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Monday, December 22, 2014
Schools
Levy-Lakeside teachers published in national journal
By Brian Racow, bracow@liherald.com
Courtesy Shari Dorfman
Shari Dorfman and Ruth Rosenberg, fifth-grade teachers at Levy-Lakeside School in Merrick, attended a New York Mets game at Citi Field. The “42” statute in the background memorializes Jackie Robinson, who wore the number and is one of the historical figures Dorfman and Rosenberg teach their students about as an example of ‘how one person can make a difference.’

Elementary school classrooms can and should operate as “laboratories” for a more just world, teaching children values of tolerance and fairness and empowering them with confidence that they can effect change for good, according to an article that Levy-Lakeside School teachers Shari Dorfman and Ruth Rosenberg wrote for Social Studies and the Young Learner, a peer-edited academic journal published by the National Council for the Social Studies.

“Every decision we make about resources and activities is designed to reach all students and create a culture that embraces and promotes social justice education,” Dorfman and Rosenberg wrote. “To that end, we plan lessons that promote global citizenry and a sense of individual empowerment from the very first week of school in September to the last week of school in June.”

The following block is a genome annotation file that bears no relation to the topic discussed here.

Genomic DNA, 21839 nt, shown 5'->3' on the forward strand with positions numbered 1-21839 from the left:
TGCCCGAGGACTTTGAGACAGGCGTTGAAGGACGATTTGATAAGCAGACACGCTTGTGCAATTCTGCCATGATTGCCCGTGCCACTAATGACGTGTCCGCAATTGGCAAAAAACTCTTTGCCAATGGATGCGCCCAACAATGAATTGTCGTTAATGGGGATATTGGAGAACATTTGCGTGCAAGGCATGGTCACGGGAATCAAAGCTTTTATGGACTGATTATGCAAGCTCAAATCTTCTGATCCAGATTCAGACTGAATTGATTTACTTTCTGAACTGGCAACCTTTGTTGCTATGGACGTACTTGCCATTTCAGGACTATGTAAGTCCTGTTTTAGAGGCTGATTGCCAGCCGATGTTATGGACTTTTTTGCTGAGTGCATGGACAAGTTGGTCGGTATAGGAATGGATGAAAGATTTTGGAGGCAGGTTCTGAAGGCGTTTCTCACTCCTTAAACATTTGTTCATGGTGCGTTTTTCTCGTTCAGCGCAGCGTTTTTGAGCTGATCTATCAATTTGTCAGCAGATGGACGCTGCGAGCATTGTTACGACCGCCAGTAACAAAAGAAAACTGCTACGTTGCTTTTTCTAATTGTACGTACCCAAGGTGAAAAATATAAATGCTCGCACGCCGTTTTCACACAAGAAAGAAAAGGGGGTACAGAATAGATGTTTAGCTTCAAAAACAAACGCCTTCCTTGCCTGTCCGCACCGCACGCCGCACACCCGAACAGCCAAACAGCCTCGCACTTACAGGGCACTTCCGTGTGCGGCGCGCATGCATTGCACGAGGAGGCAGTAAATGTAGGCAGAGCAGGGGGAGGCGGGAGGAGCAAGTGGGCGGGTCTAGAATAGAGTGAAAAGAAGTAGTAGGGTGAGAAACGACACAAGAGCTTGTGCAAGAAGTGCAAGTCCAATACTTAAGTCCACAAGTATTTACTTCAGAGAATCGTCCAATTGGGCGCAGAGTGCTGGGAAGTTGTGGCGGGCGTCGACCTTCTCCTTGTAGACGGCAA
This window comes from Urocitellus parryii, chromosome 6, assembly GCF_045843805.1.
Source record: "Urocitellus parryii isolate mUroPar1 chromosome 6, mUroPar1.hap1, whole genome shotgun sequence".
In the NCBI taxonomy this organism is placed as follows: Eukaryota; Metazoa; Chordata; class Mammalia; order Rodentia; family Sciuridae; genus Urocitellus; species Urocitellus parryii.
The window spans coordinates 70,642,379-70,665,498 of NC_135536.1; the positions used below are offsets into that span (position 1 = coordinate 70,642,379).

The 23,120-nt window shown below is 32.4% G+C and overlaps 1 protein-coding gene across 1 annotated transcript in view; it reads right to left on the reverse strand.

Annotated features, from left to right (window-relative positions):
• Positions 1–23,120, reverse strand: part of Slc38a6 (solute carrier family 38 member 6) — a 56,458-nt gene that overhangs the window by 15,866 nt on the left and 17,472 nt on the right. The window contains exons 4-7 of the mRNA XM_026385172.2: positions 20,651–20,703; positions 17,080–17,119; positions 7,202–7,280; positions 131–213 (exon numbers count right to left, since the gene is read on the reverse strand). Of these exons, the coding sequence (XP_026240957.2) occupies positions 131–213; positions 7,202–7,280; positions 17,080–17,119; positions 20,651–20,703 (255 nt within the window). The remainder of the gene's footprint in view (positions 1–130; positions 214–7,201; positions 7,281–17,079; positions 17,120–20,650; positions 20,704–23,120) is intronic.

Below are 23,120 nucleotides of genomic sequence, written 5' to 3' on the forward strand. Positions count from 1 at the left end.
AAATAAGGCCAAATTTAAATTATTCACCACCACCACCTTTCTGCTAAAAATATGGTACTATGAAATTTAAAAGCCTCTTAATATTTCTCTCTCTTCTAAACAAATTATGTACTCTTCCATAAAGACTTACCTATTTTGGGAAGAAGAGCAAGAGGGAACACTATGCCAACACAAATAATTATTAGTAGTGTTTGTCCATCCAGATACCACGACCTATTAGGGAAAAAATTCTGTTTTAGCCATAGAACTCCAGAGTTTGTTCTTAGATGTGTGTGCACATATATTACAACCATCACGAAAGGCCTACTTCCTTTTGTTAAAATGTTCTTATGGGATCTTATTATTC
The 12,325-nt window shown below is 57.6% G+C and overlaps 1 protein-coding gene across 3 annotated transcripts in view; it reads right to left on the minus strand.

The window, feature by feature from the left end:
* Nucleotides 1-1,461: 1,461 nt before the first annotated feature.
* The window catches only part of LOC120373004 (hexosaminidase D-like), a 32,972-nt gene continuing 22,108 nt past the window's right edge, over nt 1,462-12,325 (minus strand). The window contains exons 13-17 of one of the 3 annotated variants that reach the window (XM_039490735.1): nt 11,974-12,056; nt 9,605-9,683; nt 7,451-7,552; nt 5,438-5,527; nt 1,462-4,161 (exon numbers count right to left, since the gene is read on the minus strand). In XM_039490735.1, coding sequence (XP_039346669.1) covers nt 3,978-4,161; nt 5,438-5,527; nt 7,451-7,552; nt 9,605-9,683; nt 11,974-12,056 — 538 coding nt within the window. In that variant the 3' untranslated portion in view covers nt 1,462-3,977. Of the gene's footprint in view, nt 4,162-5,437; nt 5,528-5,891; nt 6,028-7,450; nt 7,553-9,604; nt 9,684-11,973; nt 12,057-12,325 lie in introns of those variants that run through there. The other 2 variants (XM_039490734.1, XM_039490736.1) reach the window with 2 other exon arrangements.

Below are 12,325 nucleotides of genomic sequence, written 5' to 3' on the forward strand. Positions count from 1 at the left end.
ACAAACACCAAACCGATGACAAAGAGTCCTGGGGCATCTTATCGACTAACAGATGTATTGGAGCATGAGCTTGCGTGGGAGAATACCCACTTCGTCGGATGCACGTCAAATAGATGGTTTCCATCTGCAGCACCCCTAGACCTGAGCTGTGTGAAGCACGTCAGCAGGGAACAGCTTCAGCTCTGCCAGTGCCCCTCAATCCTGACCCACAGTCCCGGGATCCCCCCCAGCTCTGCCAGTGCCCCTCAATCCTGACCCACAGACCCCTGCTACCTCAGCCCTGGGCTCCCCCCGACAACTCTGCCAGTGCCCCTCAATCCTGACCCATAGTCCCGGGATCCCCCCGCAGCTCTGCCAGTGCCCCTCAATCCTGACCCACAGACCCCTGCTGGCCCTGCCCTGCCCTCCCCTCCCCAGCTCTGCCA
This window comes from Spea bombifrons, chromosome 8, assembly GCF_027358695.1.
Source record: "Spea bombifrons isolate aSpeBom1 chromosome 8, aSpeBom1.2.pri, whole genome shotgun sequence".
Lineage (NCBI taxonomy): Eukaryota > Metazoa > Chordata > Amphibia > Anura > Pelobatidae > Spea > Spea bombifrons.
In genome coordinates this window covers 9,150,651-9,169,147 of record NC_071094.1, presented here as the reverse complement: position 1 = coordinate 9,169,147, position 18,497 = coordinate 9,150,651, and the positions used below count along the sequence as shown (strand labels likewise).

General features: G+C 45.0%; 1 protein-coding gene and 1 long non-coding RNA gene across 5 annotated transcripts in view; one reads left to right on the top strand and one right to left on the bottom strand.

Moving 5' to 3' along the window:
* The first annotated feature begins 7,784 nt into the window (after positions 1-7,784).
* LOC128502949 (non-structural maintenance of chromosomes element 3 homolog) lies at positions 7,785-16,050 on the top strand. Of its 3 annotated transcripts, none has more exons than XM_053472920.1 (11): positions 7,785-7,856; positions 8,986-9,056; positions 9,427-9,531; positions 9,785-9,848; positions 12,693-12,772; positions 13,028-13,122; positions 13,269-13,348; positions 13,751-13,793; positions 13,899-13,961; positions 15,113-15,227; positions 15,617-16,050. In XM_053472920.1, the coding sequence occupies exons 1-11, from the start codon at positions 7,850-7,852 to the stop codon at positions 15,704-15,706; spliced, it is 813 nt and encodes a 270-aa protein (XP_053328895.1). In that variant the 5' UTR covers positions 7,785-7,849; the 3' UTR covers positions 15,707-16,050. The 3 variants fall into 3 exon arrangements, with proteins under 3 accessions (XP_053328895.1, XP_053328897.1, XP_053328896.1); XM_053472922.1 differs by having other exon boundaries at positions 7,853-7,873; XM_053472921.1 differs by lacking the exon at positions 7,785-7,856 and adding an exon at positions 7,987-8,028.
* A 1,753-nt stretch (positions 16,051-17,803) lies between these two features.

Dorfman and Rosenberg are both fifth-grade teachers at Levy-Lakeside in the Merrick District. Dorfman has taught there for 10 years, the first eight of them as a fourth-grade teacher. Rosenberg has taught there for 13 years, the first 11 as a fourth-grade teacher. They submitted the first draft of their article for publication in Social Studies and the Young Learner last summer, and they spent about six months revising and resubmitting their article in response to suggestions from the journal’s editors.

Their article, “Building a Community that Includes All Learners,” was included in the January/February 2013 edition of Social Studies and the Young Learner. In addition to promoting “social justice education,” the article discusses how teachers can create a welcoming classroom community that makes students feel “valued” and “safe,” thereby enabling them to take risks like sharing new ideas or different perspectives.

Rosenberg said that it is important for teachers to recognize that no two students learn in exactly the same fashion.

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